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City council meeting leaves unanswered questions on where Electric Works project is headed

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The future for the Electric Works project remains uncertain, following a city council meeting seeking answers about why a key economic agreement tied to the project was terminated last month.

FORT WAYNE, Ind. (Fort Wayne's NBC) - Even Mayor Tom Henry's administration concedes there is a fair amount of uncertainty about where we go from here on the much-anticipated Electric Works endeavor.

For years, city leaders and residents have imagined the possibilities regarding the future of a planned restoration of the old General Electric campus into a thriving new commercial center.

But there is a big roadblock.

Mayor Tom Henry's administration no longer thinks RTM Ventures, the developer, is up to the task on its own.

Tuesday night, city council summoned, among others, representatives of RTM Ventures and the mayor's office to answer questions about the proposed $280-million project, wanting to know what really prompted the city redevelopment commission to nullify an economic development agreement that pulled back tens of millions of dollars in local government funding support for Electric Works.

Tim Haffner, corporation counsel to Mayor Henry, portrayed the development firm's private financing package as being suspect, referring to portions of it as "a mirage".

Haffner said the mayor lost confidence in RTM Ventures' ability to get the project done without putting taxpayer money at risk, and that he wants a different lead developer.

The mayor himself didn't show up to the meeting.

City council members weren't satisfied with all they heard, at one point voting unanimously to introduce a resolution calling for a formal investigation of the economic development agreement's termination.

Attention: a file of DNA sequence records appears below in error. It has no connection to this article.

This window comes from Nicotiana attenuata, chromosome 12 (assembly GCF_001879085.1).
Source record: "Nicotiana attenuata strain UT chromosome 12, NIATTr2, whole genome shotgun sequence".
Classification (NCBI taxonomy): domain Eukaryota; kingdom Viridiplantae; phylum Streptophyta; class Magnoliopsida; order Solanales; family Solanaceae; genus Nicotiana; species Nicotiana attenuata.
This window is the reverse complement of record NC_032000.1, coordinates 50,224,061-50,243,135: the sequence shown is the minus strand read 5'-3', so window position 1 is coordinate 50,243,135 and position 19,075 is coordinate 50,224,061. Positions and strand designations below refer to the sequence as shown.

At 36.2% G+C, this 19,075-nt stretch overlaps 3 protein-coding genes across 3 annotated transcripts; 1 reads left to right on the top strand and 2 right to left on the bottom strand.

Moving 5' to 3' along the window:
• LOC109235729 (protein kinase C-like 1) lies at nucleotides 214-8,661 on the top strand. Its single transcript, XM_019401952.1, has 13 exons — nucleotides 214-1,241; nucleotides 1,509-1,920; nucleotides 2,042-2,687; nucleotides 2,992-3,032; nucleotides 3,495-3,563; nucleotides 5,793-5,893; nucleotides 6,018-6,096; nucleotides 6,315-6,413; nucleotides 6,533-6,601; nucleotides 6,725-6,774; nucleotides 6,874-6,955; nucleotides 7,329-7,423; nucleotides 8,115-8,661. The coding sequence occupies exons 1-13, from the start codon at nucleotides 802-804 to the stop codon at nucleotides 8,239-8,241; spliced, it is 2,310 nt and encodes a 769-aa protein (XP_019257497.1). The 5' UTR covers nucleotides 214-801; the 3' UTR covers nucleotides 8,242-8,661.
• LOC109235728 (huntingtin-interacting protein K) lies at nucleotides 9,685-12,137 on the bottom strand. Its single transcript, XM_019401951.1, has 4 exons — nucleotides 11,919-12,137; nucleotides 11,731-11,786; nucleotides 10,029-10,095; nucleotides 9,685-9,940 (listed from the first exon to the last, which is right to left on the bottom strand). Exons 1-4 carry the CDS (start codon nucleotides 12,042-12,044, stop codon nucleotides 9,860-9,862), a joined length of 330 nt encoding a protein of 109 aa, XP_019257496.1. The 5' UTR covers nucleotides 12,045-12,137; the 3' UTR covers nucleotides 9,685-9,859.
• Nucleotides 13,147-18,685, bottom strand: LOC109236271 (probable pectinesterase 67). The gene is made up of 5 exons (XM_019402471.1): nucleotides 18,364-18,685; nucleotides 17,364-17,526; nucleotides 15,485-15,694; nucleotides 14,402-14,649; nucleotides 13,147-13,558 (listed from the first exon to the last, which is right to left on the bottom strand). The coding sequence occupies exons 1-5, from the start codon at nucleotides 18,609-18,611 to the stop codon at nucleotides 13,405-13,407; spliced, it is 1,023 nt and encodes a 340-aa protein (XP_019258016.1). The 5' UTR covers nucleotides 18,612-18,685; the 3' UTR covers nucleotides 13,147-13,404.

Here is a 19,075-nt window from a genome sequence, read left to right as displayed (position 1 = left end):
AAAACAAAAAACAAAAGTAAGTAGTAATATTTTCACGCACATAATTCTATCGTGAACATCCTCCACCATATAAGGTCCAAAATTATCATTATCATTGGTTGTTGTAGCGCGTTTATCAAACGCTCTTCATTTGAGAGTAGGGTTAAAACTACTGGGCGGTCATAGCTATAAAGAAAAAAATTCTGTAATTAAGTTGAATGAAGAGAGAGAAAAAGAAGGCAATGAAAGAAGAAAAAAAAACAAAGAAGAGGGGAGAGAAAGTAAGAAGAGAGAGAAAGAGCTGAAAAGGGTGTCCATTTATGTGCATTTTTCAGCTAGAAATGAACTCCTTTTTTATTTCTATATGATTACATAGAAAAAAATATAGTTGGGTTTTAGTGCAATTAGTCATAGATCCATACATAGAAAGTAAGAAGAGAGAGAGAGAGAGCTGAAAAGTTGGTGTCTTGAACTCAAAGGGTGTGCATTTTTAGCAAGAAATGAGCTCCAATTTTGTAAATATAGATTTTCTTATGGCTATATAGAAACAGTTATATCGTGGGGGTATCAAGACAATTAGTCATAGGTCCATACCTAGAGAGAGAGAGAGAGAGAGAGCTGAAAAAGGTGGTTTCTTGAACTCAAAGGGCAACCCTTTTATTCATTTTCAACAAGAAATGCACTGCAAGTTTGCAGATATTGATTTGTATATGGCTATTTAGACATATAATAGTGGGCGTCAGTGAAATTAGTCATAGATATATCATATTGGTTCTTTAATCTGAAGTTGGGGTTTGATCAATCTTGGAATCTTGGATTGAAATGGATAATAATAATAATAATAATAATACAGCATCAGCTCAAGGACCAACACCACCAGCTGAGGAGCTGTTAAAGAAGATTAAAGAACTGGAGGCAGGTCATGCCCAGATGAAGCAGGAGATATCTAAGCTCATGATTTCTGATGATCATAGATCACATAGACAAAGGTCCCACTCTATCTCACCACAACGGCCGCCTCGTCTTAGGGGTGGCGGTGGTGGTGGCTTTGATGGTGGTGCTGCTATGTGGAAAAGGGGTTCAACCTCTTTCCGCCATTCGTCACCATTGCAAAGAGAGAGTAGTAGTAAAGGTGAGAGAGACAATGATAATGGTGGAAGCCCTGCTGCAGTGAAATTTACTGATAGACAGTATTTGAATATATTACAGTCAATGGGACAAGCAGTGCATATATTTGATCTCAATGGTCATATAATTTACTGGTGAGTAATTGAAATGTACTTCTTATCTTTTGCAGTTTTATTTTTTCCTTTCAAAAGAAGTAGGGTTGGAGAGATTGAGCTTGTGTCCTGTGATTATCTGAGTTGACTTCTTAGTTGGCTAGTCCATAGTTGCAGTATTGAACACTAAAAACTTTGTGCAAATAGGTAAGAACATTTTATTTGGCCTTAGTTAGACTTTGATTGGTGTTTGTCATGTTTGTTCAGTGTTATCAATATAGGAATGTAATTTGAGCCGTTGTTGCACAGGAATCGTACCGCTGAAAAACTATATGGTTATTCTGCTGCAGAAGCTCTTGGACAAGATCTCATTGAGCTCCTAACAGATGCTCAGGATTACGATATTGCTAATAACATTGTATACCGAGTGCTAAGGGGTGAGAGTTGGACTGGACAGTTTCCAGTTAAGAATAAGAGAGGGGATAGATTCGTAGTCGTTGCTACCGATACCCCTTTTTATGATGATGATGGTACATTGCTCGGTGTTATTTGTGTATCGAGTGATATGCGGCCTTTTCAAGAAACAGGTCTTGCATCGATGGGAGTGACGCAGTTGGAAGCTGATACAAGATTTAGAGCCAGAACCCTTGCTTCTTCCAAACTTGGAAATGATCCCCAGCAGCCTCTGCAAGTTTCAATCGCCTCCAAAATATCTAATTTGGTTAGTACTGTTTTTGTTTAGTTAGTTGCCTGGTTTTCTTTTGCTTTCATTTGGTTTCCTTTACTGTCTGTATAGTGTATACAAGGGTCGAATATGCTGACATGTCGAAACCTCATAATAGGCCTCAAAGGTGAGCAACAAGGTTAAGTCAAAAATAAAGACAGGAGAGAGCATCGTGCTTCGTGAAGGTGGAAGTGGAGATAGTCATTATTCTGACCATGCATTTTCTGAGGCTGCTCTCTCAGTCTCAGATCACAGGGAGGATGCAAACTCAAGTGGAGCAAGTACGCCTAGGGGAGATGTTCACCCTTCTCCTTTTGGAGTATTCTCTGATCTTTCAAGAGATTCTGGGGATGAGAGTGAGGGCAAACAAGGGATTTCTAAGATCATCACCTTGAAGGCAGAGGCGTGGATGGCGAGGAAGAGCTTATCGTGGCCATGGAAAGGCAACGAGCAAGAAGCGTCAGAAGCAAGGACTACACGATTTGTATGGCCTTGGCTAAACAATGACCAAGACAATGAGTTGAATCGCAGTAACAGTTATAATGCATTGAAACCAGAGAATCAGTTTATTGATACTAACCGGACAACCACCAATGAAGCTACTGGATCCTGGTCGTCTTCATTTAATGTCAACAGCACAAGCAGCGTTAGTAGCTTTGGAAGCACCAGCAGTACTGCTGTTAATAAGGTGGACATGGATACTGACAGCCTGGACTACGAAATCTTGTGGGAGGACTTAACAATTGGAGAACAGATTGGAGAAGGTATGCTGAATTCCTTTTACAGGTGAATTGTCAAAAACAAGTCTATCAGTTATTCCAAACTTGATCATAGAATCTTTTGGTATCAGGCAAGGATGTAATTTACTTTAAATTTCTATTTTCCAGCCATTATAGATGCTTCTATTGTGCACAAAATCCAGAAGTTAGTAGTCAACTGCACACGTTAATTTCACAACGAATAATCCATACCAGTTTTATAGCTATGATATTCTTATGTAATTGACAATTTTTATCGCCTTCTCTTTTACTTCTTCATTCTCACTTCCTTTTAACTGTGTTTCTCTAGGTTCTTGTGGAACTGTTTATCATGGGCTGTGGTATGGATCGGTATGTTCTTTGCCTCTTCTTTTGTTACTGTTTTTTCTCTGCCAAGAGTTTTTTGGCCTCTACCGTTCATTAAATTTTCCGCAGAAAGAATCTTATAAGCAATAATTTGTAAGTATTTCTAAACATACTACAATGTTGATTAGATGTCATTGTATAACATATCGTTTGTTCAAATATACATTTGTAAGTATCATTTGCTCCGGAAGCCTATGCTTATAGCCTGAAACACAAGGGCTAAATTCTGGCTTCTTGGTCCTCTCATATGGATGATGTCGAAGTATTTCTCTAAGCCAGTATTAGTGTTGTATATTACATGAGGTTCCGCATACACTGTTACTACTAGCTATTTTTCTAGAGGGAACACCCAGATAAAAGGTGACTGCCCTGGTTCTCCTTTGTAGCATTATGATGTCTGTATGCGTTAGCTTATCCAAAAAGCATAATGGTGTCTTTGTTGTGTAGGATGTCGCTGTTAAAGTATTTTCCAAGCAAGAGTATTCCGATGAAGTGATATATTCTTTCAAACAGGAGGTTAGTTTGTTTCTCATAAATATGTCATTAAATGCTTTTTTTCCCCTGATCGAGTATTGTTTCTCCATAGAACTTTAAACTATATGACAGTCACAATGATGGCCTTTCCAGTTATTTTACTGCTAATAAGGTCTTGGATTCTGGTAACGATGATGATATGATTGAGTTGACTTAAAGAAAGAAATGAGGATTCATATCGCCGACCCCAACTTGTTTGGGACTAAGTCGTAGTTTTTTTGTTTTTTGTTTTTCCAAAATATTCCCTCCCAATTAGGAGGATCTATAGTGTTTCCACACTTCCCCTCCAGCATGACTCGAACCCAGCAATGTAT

RTM Ventures believes it is getting unfair mixed messages from the mayor's office.

"They've said we're open to have RTM come back to the table, but then you heard Mr. Haffner say that there's been trust lost and they want a different developer, so there's just been complete inconsistent statements that they're making, which has been very challenging for us," said Kevan Biggs with RTM.

"At the end of the day we want to make sure that the site is developed well, that it's sustainable for now and for generations to come. We also have to keep in mind too that we're doing everything we can to make sure that Do it Best, that their needs are met, that they stay here as a large and successful employer," said John Perlich, a spokesperson for Mayor Henry.

Perlich was referring to the fact Do it Best Corporation has committed to situating its world headquarters at Electric Works, becoming the anchor tenant for the project.

If the project doesn't happen, there is real concern that Do it Best will leave Allen County in search of a new home for the headquarters.

The company did not respond to our messages, but Perlich concedes that Do it Best has its heart set on locating the headquarters at Electric Works, and not someplace else in the county.

Jeff Neumeyer

Jeff Neumeyer is a reporter for WPTA.

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